Ahead of the three-year anniversary of the catastrophic explosion in Beirut’s port that killed at least 235 people and damaged more than half of the city, Aya Majzoub, Amnesty International’s Deputy Director for the Middle East and North Africa, said:
“The Lebanese authorities have had three years to investigate what caused the devastating explosion in Beirut’s port and to hold those suspected of criminal responsibility to account. Yet to this day, absolutely no one has been held responsible for the tragedy that unfolded on 4 August 2020.
Instead, the authorities have used every tool at their disposal to shamelessly undermine and obstruct the domestic investigation to shield themselves from accountability – and perpetuate the culture of impunity in the country.
The international community has repeatedly condemned the authorities’ blatant political interference in the domestic investigation, including in a joint statement at the United Nations Human Rights Council earlier this year. Today, over 300 Lebanese and international civil society groups, as well as survivors and victims’ families, are once again appealing to the Human Rights Council to urgently establish an international fact-finding mission to investigate the causes of the Beirut Blast and identify those responsible for the catastrophe.”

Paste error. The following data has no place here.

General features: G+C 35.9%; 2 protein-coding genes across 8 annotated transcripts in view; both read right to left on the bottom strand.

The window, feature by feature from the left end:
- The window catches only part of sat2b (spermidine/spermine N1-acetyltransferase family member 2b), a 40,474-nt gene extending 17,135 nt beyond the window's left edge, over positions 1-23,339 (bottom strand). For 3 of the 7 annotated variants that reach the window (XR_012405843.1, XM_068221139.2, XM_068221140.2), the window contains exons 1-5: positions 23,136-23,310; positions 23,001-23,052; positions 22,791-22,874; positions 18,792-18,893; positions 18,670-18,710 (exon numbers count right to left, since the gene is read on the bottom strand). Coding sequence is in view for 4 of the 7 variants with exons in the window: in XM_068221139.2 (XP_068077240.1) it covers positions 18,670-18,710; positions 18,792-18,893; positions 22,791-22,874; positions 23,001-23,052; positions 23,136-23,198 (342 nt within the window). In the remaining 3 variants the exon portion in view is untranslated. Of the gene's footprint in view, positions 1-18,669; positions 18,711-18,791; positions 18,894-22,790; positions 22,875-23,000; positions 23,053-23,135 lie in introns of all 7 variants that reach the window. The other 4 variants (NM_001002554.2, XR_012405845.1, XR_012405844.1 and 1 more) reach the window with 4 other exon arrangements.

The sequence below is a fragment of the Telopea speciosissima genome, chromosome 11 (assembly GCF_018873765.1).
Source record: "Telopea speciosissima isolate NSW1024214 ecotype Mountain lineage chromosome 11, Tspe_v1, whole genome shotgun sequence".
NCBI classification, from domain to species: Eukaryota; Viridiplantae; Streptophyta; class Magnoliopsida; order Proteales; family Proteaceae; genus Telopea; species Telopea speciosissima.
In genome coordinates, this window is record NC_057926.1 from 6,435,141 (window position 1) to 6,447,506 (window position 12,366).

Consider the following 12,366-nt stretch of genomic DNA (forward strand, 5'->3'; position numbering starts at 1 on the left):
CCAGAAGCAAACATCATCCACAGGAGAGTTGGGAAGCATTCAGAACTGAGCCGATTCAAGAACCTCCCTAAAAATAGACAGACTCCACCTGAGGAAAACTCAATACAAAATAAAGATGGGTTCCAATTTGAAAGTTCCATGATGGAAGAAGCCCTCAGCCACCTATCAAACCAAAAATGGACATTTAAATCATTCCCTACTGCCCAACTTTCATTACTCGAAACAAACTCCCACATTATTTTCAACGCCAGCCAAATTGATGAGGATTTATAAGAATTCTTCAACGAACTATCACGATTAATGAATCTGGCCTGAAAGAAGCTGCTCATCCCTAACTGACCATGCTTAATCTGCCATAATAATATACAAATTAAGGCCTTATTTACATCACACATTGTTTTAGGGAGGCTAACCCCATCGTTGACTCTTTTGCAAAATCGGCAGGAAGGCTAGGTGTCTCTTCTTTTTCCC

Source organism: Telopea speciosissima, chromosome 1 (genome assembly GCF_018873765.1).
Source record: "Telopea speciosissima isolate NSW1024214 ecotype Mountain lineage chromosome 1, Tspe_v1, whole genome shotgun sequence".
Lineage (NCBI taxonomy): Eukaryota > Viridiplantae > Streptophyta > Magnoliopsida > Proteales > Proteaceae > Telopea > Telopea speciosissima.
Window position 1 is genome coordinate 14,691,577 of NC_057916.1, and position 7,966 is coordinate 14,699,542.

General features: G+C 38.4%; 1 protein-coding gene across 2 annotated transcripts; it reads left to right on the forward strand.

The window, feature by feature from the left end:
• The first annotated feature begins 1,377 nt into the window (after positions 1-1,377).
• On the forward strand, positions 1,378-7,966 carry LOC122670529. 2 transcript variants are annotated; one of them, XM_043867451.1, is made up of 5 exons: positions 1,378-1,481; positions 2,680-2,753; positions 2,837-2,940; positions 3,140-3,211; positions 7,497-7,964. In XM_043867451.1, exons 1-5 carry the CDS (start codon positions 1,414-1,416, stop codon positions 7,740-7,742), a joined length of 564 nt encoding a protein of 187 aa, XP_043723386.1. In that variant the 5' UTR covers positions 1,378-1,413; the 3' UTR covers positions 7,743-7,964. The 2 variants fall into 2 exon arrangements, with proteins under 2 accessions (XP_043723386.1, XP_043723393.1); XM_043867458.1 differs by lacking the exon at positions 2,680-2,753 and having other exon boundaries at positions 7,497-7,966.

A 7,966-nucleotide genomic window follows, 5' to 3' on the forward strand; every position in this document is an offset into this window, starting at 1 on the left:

“The Lebanese authorities have had three years to investigate what caused the devastating explosion in Beirut’s port and to hold those suspected of criminal responsibility to account. Yet to this day, absolutely no one has been held responsible for the tragedy that unfolded on 4 August 2020.Aya Majzoub, Amnesty International’s Deputy Director for the Middle East and North Africa
The domestic investigation into the Beirut Blast has been suspended since December 2021 due to a series of legal challenges filed against the lead investigator, Judge Tarek Bitar, and other judges involved in the case by politicians who have been targeted by the investigation.
When Judge Bitar tried to resume the investigation in January 2023, he was slapped with a lawsuit and a travel ban by Public Prosecutor Ghassan Oweidat, who was charged in the port investigation. Oweidat ordered the release of all detained individuals suspected of involvement in the explosion. At least one defendant has since fled the country.
Oweidat’s actions have been deemed illegal by the Beirut Bar Association and the Lebanese Judges Association. However, since then, there has been no progress with the investigation yet to resume.
In March 2023, Australia delivered a joint statement on behalf of 38 states at the United Nations Human Rights Council expressing concern that the domestic investigation into the explosion had been “hampered by systemic obstruction, interference, intimidation, and a political impasse.” The statement called on the Lebanese authorities to abide by their international human rights obligations and safeguard the independence of the judiciary, and to carry out a swift, independent, impartial, credible and transparent investigation.